Juliane Zielonka (in center) guided an expert panel on the future of Germany’s Healthcare system.

What is the Outlook for Germany’s Healthcare by 2020?

A panel explores key perspectives on the near future of one of Europe’s complex digital health ecosystems

Founded in Silicon Valley in 2009, Health 2.0 is a international organization dedicated to health innovation and made up of 90 chapters. The Berlin chapter has over 1000 members from healthcare, insurance companies, the pharmaceutical industry, startups, and eHealth enthusiasts. On October 25th, 120 interested people gathered at Spielfeld in Kreuzberg, Berlin to hear a forecast of the German healthcare system over the next 3 years.

Ulrike Anders and Juliane Zielonka, and dog Tyler, of Health 2.0 Berlin

The Berlin Health 2.0 chapter event panel represented a wide spectrum of players in German healthcare: Yvonne Gründler from a totally new digital private health insurance company; Jonas Pendzialek, a consultant for digital health transformation of public insurance; Markus Dahlem who cofounded an app for headache treatment; and pharmaceutical veteran, Dr. Hardy Kietzman.

Together they painted a picture that was both encouraging and honest. Although huge inroads have been made, the path to more measurable advances in digital health is still very much under construction and requires major collaboration.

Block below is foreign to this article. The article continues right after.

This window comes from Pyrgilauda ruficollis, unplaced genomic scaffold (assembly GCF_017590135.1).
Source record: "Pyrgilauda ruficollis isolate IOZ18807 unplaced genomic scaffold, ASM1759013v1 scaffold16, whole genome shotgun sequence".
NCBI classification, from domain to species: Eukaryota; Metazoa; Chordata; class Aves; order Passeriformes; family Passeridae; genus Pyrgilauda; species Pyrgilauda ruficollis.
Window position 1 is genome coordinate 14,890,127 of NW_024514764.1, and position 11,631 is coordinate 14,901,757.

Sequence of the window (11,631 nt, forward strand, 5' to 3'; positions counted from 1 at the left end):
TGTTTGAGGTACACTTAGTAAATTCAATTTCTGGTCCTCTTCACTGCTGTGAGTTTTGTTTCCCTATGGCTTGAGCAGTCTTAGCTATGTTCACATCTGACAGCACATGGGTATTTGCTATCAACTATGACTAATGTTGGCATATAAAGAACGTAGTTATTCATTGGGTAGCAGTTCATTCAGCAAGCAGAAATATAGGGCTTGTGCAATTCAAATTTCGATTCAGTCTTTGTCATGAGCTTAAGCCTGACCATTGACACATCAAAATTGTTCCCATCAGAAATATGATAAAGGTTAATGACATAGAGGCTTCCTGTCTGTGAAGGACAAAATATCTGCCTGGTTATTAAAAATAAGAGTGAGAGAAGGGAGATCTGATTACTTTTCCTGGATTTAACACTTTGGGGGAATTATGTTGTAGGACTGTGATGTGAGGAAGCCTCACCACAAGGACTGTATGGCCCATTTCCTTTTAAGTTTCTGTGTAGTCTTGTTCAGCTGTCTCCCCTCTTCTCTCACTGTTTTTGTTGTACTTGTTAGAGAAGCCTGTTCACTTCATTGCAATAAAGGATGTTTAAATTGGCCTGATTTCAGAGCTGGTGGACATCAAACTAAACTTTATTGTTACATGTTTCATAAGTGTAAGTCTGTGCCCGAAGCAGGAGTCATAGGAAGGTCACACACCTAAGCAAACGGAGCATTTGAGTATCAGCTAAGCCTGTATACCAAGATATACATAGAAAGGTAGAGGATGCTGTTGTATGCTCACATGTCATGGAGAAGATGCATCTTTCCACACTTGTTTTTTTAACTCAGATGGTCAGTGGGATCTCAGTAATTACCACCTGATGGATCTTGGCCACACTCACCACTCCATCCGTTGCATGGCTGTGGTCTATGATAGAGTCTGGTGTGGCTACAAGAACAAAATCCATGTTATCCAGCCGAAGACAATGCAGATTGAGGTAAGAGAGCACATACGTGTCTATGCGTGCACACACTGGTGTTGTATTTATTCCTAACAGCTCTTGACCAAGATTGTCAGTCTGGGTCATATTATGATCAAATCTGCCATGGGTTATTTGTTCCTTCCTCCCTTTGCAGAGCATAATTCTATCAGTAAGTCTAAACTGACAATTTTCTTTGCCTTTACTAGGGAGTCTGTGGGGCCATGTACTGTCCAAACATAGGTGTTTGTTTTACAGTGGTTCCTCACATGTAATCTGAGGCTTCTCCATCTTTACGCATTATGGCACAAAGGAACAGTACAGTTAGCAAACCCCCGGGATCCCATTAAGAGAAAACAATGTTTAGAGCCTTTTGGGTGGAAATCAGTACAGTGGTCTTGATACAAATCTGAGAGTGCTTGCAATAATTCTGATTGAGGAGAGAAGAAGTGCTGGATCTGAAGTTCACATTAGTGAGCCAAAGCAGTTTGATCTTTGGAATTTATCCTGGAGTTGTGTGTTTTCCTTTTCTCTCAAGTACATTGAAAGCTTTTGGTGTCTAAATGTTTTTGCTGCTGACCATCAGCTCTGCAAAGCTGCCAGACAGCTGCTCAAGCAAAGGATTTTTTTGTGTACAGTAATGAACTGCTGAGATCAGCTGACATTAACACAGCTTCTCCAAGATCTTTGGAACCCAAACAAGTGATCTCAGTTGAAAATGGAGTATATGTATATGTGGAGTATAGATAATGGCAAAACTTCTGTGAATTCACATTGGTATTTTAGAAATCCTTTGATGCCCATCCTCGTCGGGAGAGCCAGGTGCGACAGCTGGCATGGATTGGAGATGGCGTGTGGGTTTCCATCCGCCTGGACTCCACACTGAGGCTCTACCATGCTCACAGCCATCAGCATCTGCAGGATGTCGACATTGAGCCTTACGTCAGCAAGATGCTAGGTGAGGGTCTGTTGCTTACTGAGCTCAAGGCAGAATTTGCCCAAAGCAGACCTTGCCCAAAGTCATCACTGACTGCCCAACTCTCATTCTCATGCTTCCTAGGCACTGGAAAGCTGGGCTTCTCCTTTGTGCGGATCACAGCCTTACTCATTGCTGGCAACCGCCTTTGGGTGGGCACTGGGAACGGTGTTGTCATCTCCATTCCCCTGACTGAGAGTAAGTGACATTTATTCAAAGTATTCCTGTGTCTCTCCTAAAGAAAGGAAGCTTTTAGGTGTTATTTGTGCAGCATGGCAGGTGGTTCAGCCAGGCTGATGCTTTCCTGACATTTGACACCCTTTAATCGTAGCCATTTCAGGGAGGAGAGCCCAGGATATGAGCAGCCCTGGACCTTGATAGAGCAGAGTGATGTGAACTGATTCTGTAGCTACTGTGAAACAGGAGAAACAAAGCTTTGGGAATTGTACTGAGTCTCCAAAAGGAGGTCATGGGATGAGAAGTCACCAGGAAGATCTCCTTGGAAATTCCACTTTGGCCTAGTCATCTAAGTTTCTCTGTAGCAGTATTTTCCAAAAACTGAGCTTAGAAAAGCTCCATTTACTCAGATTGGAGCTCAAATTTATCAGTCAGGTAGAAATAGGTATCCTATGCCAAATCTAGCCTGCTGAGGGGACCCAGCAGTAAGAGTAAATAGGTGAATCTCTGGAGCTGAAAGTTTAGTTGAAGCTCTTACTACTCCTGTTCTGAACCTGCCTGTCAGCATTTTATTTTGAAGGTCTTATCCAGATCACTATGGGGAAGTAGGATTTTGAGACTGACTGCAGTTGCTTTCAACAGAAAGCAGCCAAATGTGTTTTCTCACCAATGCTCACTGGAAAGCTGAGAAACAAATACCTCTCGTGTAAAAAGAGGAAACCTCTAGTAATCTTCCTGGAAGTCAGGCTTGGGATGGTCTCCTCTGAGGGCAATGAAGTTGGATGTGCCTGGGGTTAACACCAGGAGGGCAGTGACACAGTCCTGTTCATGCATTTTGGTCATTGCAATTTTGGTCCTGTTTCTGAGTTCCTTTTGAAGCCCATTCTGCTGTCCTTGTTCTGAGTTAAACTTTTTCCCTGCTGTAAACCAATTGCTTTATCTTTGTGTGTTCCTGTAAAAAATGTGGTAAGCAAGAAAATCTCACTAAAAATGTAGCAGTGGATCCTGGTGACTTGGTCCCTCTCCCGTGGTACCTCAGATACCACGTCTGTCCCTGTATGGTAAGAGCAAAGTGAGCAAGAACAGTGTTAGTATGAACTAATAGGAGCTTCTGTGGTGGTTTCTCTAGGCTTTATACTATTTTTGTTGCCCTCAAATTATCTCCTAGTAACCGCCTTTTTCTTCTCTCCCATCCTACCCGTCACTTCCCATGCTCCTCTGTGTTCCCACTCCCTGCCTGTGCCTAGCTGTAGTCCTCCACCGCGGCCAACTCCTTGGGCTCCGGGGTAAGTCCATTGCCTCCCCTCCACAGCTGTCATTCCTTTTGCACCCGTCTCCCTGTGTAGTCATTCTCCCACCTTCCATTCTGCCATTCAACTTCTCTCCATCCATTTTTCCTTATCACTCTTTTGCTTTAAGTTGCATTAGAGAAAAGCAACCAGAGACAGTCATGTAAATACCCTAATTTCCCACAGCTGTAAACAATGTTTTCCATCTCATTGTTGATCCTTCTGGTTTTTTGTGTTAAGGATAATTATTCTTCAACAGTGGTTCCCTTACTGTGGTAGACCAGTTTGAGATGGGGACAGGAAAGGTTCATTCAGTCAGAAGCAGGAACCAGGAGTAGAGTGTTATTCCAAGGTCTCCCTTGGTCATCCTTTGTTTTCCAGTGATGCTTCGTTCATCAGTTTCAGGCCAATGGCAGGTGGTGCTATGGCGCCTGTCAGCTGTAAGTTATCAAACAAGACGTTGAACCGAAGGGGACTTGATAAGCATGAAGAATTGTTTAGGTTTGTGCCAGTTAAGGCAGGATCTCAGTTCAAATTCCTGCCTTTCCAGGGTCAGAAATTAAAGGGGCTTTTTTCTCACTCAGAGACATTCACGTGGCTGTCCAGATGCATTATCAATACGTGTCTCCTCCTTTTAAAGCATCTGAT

Nope, Not Dead Yet

After a warm welcome by Berlin Health 2.0 organizers Juliane Zielonka and Ulrike Anders, we heard from Dr. Karsten Neumann. As a senior advisor at Roland Berger, he debunked the notion that digital healthcare might be dead. Yet he also acknowledged why that particular doubt still exists.

Neumann asked us: Why do people in Germany think that so little has been done in the last 20 years since the term digital health came about? It seems to be linked to the slow progress of the Electronic Health Record (EHR). According to Neumann, Germany’s spending on digital health has been much less than that of other highly-developed countries. He says symptom checkers have not been satisfactory, and neither has the default answer of “We have an app for that,” by many companies. But he notes movement in key areas of artificial intelligence (AI), particularly in the fields of pathology, radiology, and mental health.